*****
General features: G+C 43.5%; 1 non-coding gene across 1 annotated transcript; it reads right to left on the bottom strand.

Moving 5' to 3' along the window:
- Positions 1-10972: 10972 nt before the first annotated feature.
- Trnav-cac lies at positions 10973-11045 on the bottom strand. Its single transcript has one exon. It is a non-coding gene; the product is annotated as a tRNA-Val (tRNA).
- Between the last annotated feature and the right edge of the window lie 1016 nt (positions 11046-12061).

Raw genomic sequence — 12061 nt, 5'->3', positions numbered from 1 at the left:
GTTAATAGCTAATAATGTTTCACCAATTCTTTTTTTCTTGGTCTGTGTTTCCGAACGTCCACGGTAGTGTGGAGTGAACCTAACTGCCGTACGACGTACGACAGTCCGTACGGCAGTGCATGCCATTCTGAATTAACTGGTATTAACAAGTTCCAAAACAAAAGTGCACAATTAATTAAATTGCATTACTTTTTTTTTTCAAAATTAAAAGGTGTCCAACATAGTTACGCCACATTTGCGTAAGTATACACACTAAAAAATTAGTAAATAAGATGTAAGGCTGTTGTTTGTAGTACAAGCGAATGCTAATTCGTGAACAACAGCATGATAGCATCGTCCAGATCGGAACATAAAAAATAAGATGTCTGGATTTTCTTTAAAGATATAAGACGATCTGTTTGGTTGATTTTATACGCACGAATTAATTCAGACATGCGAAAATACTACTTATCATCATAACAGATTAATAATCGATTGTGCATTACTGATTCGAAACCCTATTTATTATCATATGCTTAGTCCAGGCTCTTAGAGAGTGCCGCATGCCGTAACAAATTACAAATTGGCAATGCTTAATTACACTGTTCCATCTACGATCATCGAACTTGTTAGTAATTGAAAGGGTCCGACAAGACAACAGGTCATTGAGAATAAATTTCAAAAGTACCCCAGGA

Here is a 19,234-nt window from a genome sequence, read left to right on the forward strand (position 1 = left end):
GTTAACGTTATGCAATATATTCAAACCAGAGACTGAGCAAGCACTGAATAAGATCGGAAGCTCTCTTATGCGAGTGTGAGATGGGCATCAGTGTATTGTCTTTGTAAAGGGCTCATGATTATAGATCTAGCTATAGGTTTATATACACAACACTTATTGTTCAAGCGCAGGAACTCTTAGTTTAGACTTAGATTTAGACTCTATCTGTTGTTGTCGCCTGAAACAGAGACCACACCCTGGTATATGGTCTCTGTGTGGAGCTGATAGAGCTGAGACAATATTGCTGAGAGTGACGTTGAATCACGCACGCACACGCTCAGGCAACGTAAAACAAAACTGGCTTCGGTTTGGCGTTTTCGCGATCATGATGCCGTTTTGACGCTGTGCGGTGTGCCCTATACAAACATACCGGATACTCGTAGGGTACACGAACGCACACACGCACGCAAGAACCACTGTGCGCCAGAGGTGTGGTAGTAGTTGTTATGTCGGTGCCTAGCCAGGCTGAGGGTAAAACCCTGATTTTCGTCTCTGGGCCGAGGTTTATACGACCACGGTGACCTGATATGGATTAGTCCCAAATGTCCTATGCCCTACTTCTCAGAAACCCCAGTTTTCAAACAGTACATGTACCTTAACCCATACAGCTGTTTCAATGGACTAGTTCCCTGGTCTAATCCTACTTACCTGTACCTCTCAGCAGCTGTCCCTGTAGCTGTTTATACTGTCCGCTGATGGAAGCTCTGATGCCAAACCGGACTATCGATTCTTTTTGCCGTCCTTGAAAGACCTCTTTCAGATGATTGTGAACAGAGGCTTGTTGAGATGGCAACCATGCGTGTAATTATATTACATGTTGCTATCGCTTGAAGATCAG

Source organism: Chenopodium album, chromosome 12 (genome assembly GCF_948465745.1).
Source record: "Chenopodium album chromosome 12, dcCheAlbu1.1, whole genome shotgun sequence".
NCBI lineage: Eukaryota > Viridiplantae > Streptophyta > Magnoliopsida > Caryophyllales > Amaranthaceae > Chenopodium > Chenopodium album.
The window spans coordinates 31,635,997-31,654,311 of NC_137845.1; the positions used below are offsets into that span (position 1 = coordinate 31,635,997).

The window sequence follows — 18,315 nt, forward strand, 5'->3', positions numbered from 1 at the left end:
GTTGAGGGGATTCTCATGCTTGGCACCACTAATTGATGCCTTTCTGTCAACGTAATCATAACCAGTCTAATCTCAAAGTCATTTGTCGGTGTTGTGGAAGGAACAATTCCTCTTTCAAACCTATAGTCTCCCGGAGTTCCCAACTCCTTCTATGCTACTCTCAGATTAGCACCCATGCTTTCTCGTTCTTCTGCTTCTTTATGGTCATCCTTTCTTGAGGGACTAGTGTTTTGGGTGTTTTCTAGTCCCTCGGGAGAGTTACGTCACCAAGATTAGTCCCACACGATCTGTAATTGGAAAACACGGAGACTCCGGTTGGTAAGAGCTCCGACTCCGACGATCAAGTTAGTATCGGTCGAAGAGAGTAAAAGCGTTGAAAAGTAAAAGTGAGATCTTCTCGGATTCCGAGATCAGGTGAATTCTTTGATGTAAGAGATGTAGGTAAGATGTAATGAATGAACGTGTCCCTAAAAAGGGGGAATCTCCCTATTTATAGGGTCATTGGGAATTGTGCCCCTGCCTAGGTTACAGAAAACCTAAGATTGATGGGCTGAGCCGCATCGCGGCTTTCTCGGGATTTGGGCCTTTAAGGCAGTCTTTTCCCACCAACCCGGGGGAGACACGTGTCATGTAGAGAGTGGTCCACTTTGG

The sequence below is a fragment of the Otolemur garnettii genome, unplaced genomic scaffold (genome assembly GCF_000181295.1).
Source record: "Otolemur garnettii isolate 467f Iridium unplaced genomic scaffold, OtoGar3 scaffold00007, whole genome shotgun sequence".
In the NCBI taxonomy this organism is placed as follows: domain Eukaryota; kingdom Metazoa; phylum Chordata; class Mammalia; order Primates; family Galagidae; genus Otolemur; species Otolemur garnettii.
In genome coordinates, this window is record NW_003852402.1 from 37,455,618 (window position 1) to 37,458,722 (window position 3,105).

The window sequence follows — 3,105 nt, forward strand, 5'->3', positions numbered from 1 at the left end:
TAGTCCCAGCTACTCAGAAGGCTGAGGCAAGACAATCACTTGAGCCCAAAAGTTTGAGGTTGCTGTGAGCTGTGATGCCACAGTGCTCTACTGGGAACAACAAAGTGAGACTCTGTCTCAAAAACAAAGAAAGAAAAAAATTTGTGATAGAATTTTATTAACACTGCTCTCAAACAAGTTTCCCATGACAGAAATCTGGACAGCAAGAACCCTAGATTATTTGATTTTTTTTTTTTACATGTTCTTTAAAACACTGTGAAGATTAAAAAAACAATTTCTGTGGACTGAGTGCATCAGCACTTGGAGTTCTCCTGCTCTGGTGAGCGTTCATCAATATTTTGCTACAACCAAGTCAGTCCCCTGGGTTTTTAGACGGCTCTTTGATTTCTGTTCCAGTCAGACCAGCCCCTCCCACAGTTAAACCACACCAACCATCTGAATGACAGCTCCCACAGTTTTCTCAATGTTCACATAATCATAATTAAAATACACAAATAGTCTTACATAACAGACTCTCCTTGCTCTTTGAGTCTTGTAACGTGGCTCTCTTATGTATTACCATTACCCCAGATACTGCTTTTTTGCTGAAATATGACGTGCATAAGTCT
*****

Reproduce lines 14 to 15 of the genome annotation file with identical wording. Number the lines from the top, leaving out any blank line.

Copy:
The window sequence follows — 18,315 nt, forward strand, 5'->3', positions numbered from 1 at the left end:
GTTGAGGGGATTCTCATGCTTGGCACCACTAATTGATGCCTTTCTGTCAACGTAATCATAACCAGTCTAATCTCAAAGTCATTTGTCGGTGTTGTGGAAGGAACAATTCCTCTTTCAAACCTATAGTCTCCCGGAGTTCCCAACTCCTTCTATGCTACTCTCAGATTAGCACCCATGCTTTCTCGTTCTTCTGCTTCTTTATGGTCATCCTTTCTTGAGGGACTAGTGTTTTGGGTGTTTTCTAGTCCCTCGGGAGAGTTACGTCACCAAGATTAGTCCCACACGATCTGTAATTGGAAAACACGGAGACTCCGGTTGGTAAGAGCTCCGACTCCGACGATCAAGTTAGTATCGGTCGAAGAGAGTAAAAGCGTTGAAAAGTAAAAGTGAGATCTTCTCGGATTCCGAGATCAGGTGAATTCTTTGATGTAAGAGATGTAGGTAAGATGTAATGAATGAACGTGTCCCTAAAAAGGGGGAATCTCCCTATTTATAGGGTCATTGGGAATTGTGCCCCTGCCTAGGTTACAGAAAACCTAAGATTGATGGGCTGAGCCGCATCGCGGCTTTCTCGGGATTTGGGCCTTTAAGGCAGTCTTTTCCCACCAACCCGGGGGAGACACGTGTCATGTAGAGAGTGGTCCACTTTGG